Latin themes of Mary Stuart, Queen of Scots: Published, for the first time, from the original manuscript in her own handwriting, now preserved in the Imperial Library, Paris
Warton Club, 1855 - 79 sivua
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affection appears apud beauty beginning bien body called certainly chose Church course Court death desire Dieu divine Donne Donne's doth doubt early Elegie England esté estre eyes face fact faire French friends give given hand hath heart John King later Latin learning less letters light living Mary meaning mind nature never perhaps period poem poet POETRY preached present prince probably qu'elle qu'il quæ quam quod reason religion satire seems seen seur shee shows sonnet SORORI S. P. D. soule stanza thee things thinke thou thought true Vale verse vertu vous wife write written
Sivu 41 - I WONDER, by my troth, what thou and I Did, till we lov'd? Were we not wean'd till then? But suck'd on country pleasures, childishly ? Or snorted we in the seven sleepers
Sivu 117 - And new philosophy calls all in doubt, The element of fire is quite put out; The sun is lost, and th'earth, and no man's wit Can well direct him where to look for it.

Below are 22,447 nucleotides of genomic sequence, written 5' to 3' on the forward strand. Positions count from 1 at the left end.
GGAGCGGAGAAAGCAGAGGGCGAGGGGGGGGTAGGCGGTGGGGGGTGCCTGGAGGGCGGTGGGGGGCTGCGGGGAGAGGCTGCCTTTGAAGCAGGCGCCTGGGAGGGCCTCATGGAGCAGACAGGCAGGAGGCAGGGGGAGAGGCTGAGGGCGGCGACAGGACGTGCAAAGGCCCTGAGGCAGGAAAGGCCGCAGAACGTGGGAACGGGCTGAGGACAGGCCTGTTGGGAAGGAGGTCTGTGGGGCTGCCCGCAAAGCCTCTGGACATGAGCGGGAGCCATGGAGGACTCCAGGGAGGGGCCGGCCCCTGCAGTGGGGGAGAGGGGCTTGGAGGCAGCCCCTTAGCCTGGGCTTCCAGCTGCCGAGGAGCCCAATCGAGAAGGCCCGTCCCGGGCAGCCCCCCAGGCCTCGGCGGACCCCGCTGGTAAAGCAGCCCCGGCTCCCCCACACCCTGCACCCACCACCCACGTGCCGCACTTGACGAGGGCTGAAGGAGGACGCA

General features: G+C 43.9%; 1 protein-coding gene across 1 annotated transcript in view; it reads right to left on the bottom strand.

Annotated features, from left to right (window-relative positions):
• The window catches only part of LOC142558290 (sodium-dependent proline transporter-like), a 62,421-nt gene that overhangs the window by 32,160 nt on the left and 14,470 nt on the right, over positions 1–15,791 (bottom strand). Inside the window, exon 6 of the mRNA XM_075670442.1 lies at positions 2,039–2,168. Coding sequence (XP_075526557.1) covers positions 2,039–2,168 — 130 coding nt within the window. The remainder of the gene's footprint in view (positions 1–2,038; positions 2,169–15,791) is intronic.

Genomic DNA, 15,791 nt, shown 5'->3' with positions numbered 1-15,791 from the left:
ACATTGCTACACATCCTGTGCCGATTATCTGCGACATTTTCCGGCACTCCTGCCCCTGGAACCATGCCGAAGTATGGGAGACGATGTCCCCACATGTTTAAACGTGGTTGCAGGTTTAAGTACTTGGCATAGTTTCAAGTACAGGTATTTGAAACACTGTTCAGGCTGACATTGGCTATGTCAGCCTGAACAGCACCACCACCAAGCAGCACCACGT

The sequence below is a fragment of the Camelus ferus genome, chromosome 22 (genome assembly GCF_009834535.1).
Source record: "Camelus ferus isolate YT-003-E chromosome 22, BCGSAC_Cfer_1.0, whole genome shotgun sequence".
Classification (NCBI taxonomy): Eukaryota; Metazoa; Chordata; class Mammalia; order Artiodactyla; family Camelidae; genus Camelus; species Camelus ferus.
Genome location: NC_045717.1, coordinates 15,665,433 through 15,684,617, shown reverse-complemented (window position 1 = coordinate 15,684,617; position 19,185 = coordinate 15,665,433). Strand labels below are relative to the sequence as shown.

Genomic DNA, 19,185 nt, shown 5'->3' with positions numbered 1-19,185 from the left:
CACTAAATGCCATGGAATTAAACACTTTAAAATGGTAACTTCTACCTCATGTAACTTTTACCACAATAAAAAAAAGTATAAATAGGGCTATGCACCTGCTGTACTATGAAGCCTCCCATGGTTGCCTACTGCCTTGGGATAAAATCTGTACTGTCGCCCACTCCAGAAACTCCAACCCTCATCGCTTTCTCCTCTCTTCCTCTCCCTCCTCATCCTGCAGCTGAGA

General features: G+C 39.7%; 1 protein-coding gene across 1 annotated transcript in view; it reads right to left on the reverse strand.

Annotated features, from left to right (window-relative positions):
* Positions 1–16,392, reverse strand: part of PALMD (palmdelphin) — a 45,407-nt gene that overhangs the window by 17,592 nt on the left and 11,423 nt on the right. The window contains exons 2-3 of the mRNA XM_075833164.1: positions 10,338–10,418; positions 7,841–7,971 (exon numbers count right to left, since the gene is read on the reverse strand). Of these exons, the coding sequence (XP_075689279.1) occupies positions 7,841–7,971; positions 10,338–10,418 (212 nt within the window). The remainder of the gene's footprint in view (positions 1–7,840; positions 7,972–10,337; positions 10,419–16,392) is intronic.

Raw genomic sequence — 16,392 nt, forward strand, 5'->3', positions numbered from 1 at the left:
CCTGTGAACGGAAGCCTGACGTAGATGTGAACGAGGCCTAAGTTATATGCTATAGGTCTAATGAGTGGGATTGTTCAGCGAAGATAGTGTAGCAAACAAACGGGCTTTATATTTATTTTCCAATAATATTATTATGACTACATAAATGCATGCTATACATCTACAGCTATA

Sivu 143 - Divorce mee, untie, or breake that knot againe, Take mee to you, imprison mee, for I Except you enthrall mee, never shall be free, Nor ever chast, except you ravish mee.
Sivu 93 - I scarce beleeve my love to be so pure As I had thought it was, Because it doth endure Vicissitude, and season, as the grasse; Me thinkes I lyed all winter, when I swore, My love was infinite, if spring make'it more.
Sivu 43 - Late schoole boyes, and sowre prentices, Goe tell Court-huntsmen, that the King will ride, Call countrey ants to harvest offices; Love, all alike, no season knowes, nor clyme, Nor houres, dayes, moneths, which are the rags of time.
Sivu 95 - So must pure lovers' souls descend To affections, and to faculties, Which sense may reach and apprehend, Else a great prince in prison lies.
Sivu 156 - No spring, nor summer beauty hath such grace, As I have seen in one autumnal face.
Sivu 41 - Let sea-discoverers to new worlds have gone, Let maps to other, worlds on worlds have shown; Let us possess one world, each hath one, and is one.